Chapter 9 : Conclusion

Chapter 9

Conclusion

By Patrick Bond

 

The conclusion reached by the research team spanning Durban’s Centre for Civil Society and Dartmouth’s Climate Justice Research Project, is that the CDM experience in Africa is a failure in a double sense. It has not actually contributed to slowing down climate change. And it has caused negative side effects. CDM cannot deliver the money required for either ensuring African emissions mitigation, a transformative energy/transport/ production system for Africa, or the North’s payment of its climate debt to Africa. This is especially true when CDMs are hostage to the whimsies of world financial markets, which continue to crash, especially the European Union’s Emissions Trading Scheme. This report shows, in sum, that the emissions markets were the wrong idea (a neoliberal strategy) in the wrong place (financial markets) at the wrong time (the 2000s era of repeated bubbles and bursts).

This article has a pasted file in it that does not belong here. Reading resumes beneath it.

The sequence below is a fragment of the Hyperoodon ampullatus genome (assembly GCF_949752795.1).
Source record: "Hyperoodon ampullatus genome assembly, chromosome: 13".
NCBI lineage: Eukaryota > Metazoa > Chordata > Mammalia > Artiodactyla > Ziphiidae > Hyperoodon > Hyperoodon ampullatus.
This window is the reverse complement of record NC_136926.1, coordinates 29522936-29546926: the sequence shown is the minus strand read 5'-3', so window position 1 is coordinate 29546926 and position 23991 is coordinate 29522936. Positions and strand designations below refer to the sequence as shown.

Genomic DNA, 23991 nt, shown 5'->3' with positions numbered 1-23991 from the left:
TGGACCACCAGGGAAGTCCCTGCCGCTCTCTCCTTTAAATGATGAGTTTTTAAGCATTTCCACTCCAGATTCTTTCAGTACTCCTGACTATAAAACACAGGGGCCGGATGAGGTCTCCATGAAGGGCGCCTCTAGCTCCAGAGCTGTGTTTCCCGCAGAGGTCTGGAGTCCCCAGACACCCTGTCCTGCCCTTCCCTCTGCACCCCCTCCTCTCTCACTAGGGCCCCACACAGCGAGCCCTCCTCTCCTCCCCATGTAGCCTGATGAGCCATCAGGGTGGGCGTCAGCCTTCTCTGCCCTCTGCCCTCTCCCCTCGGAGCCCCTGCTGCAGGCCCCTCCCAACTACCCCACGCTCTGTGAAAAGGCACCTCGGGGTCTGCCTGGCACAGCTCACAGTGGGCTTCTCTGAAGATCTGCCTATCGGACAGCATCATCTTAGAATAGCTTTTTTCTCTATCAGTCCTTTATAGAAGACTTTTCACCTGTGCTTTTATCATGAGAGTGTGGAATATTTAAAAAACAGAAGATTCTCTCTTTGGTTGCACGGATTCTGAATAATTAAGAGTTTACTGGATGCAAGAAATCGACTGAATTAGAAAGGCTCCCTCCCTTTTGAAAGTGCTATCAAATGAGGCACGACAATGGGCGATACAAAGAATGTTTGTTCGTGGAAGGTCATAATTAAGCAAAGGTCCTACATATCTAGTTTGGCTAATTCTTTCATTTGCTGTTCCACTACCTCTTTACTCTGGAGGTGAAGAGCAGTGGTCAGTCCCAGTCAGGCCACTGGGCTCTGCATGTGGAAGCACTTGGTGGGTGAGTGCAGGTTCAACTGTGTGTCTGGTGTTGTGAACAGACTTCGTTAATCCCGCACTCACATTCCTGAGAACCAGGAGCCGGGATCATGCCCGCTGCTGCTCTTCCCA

As this study was being finalized, three additional reports emerged that back up the message that Africa should not rely on CDMs or carbon markets more generally. First, Alain Bellassen and Valentin Cornier of CDC Climate embarked on a lengthy study of CDM successes and failures, concluding that although accredited CDM status has been given to over 7000 projects, of the 1.8 billion in expected CERs that were expected to mature by April 2011, only 576 million – about 30 percent – were actually issued.[1]

Second, there were in early 2012 reports of a potential European Commission intervention to save the EU ETS. According to Alexander Jung in Der Spiegel,